We know a lot of illiberalism already but the Routledge Handbook of Illiberalism, edited by András Sajó, Renata Uitz, and Stephen Holmes is a fascinating collection of works dedicated to illiberalism, showing it as a complex social, political, cultural, legal, and mental phenomenon. The book discusses the sources of resistance as well, providing a silver lining for this distressing global problem.

Podcast, film, music

When traveling overseas is still so complicated, watching non-European series is a lot of fun. Tokyo Vice is a new crime drama by HBO set in the Tokyo underworld, full of extraordinary excitement and cultural learning.

Visegrad Insight is a weekly podcast of the journal with the same title, covering and analyzing events on Central Europe, from Central Europe, week by week. It is a refreshing English-language source that helps one to understand the politics of countries from Estonia to Bulgaria, on the “Eastern flank” of Europe.

Guilty pleasure:

As I got into the habit of working 24/7 during the pandemic, I am actively practising “doing nothing.” It is hilarious. It’s easier if you go out to nature, but it’s also possible anywhere else. You just have to throw away your laptop and phone.

Dimitar BechevNonresident scholar at Carnegie Europe

Fiction

Time Shelter by Georgi Gospodinov. Bulgaria’s celebrated author ploughs through history and memory to look at our day and age with his inimitable sense of irony. No wonder he is among the nominees for the Nobel Prize in literature this year.

Non-fiction

Collapse: The Fall of the Soviet Union by Vladislav M. Zubok. Zubok documents in meticulous detail the death of the Soviet empire, blaming Mikhail Gorbachev’s inept management of the economy for the disintegration. I am not sure I agree with his diagnosis, but the book contains plenty of food for thought.

Podcast, film, music

The Rest is History from Tom Holland and Dominic Sandbrook. Clever and entertaining. I enjoyed the episode on the Cultural Revolution in China featuring the University of Oxford’s Rana Mitter, but there is much, much more in the back catalogue.

Guilty pleasure

F is for Family, an animated series on Netflix set in the early 1970s. A portrait of America of yesteryear that will make you laugh as well as think. Sheer delight.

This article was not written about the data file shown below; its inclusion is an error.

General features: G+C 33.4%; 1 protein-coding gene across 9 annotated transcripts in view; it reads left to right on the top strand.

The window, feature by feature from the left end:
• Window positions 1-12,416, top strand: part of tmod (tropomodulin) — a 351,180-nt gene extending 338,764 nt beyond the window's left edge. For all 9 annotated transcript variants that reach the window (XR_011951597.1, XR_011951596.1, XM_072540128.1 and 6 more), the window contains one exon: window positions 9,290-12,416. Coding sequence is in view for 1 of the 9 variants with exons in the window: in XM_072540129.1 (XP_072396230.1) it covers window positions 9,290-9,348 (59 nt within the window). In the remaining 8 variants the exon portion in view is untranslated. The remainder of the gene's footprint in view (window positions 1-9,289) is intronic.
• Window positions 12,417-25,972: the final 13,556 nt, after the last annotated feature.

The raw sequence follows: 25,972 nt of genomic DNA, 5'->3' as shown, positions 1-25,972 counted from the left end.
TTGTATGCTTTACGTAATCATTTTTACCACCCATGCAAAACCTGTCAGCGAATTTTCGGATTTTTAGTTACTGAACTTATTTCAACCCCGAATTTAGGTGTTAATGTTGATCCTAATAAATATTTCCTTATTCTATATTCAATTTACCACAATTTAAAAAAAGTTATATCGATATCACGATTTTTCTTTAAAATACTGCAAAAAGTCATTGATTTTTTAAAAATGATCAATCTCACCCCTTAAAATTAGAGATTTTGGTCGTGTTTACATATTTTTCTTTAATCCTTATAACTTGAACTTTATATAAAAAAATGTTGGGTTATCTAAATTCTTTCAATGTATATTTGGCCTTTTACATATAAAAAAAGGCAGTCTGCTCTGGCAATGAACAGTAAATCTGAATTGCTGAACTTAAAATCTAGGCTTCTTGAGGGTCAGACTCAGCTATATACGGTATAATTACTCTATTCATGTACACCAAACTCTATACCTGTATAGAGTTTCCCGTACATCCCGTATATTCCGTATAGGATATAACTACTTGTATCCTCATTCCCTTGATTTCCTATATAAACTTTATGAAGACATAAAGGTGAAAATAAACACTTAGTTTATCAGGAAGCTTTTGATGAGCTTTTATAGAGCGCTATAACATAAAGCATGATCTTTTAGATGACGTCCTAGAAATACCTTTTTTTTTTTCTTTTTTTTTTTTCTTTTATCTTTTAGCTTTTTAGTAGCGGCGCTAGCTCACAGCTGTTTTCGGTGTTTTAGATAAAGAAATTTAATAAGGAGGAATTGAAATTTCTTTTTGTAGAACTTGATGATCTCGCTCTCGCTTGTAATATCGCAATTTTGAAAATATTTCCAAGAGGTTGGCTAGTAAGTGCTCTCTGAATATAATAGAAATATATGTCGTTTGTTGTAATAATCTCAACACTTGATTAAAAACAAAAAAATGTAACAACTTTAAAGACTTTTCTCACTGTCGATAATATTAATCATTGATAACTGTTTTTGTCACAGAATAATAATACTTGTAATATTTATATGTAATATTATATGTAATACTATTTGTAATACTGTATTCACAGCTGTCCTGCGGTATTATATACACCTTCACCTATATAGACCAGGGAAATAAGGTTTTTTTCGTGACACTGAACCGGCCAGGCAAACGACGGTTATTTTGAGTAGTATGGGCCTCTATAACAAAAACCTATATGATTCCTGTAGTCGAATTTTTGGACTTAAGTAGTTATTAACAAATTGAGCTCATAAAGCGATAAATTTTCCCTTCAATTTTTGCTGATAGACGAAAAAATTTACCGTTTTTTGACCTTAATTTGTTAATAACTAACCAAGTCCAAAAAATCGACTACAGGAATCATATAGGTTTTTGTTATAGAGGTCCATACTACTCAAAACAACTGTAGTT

Paul HaenleMaurice R. Greenberg Director’s Chair at the Carnegie Endowment for International Peace

Nonfiction 

Where Great Powers Meet: America and China in Southeast Asia, by David Shambaugh. This is one of the books I plan to delve into this summer. As the title suggests, it tells a story about the United States and China encountering one another and competing for influence in a region of vital global significance. Covering centuries of history and over ten countries, the book offers an expansive account of regional politics across time and space.

Podcast, film, music

I listened to the Fat Leonard Podcast this year after arriving in Singapore. Tom Wright, the author of Billion Dollar Whale about the 1MDB scandal, reveals the shocking story of Leonard Glenn Francis, also known as Fat Leonard—a Malaysian entrepreneur arrested in 2013 on bribery charges in what is described as the worst corruption scam in the history of the U.S. Navy. For more than twenty years, Fat Leonard used cash and other illicit means to bribe U.S. Navy personnel—including U.S. Navy flag officers—from the Seventh Fleet, making a huge fortune as a U.S. Navy contractor in the process.

Guilty Pleasure

The Bureau is a riveting French spy series about a French intelligence officer, Guillaume Debailly, who returns to Paris after years undercover in Damascus to reconnect with his family and rediscover his former identity. The plotlines are terrific and based on real accounts by former spies and contemporary events. Anyone who hasn’t watched The Bureau should dedicate some down time this summer to do so.